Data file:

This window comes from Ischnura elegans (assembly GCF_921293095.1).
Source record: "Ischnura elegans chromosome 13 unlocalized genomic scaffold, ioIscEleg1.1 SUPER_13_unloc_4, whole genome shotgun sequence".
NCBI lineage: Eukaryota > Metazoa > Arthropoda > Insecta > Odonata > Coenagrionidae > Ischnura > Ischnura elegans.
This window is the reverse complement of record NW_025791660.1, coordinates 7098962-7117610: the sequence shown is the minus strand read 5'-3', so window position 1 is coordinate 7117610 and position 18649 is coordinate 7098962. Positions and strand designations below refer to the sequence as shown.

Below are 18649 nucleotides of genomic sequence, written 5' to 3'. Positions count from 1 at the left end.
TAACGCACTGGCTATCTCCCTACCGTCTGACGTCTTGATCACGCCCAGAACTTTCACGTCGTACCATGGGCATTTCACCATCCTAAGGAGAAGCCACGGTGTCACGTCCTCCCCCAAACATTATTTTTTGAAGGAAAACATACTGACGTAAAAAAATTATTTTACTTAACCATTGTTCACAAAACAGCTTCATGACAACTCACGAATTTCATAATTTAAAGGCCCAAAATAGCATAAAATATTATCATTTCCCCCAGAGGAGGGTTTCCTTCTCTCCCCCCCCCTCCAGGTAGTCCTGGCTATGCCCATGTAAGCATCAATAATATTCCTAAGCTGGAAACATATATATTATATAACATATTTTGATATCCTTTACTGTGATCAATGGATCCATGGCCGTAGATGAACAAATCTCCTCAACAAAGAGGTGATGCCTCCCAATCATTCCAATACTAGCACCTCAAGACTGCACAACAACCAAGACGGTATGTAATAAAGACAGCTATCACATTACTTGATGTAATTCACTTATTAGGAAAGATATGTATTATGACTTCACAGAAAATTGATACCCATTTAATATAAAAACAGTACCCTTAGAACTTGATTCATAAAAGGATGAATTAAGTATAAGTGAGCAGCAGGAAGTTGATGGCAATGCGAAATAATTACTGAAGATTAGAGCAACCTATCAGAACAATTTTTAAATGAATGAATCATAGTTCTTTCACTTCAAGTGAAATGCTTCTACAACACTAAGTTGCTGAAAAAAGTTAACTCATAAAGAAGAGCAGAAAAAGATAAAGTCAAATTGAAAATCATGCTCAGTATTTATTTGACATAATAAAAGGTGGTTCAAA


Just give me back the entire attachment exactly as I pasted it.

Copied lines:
This window comes from Ischnura elegans (assembly GCF_921293095.1).
Source record: "Ischnura elegans chromosome 13 unlocalized genomic scaffold, ioIscEleg1.1 SUPER_13_unloc_4, whole genome shotgun sequence".
NCBI lineage: Eukaryota > Metazoa > Arthropoda > Insecta > Odonata > Coenagrionidae > Ischnura > Ischnura elegans.
This window is the reverse complement of record NW_025791660.1, coordinates 7098962-7117610: the sequence shown is the minus strand read 5'-3', so window position 1 is coordinate 7117610 and position 18649 is coordinate 7098962. Positions and strand designations below refer to the sequence as shown.

Below are 18649 nucleotides of genomic sequence, written 5' to 3'. Positions count from 1 at the left end.
TAACGCACTGGCTATCTCCCTACCGTCTGACGTCTTGATCACGCCCAGAACTTTCACGTCGTACCATGGGCATTTCACCATCCTAAGGAGAAGCCACGGTGTCACGTCCTCCCCCAAACATTATTTTTTGAAGGAAAACATACTGACGTAAAAAAATTATTTTACTTAACCATTGTTCACAAAACAGCTTCATGACAACTCACGAATTTCATAATTTAAAGGCCCAAAATAGCATAAAATATTATCATTTCCCCCAGAGGAGGGTTTCCTTCTCTCCCCCCCCCTCCAGGTAGTCCTGGCTATGCCCATGTAAGCATCAATAATATTCCTAAGCTGGAAACATATATATTATATAACATATTTTGATATCCTTTACTGTGATCAATGGATCCATGGCCGTAGATGAACAAATCTCCTCAACAAAGAGGTGATGCCTCCCAATCATTCCAATACTAGCACCTCAAGACTGCACAACAACCAAGACGGTATGTAATAAAGACAGCTATCACATTACTTGATGTAATTCACTTATTAGGAAAGATATGTATTATGACTTCACAGAAAATTGATACCCATTTAATATAAAAACAGTACCCTTAGAACTTGATTCATAAAAGGATGAATTAAGTATAAGTGAGCAGCAGGAAGTTGATGGCAATGCGAAATAATTACTGAAGATTAGAGCAACCTATCAGAACAATTTTTAAATGAATGAATCATAGTTCTTTCACTTCAAGTGAAATGCTTCTACAACACTAAGTTGCTGAAAAAAGTTAACTCATAAAGAAGAGCAGAAAAAGATAAAGTCAAATTGAAAATCATGCTCAGTATTTATTTGACATAATAAAAGGTGGTTCAAA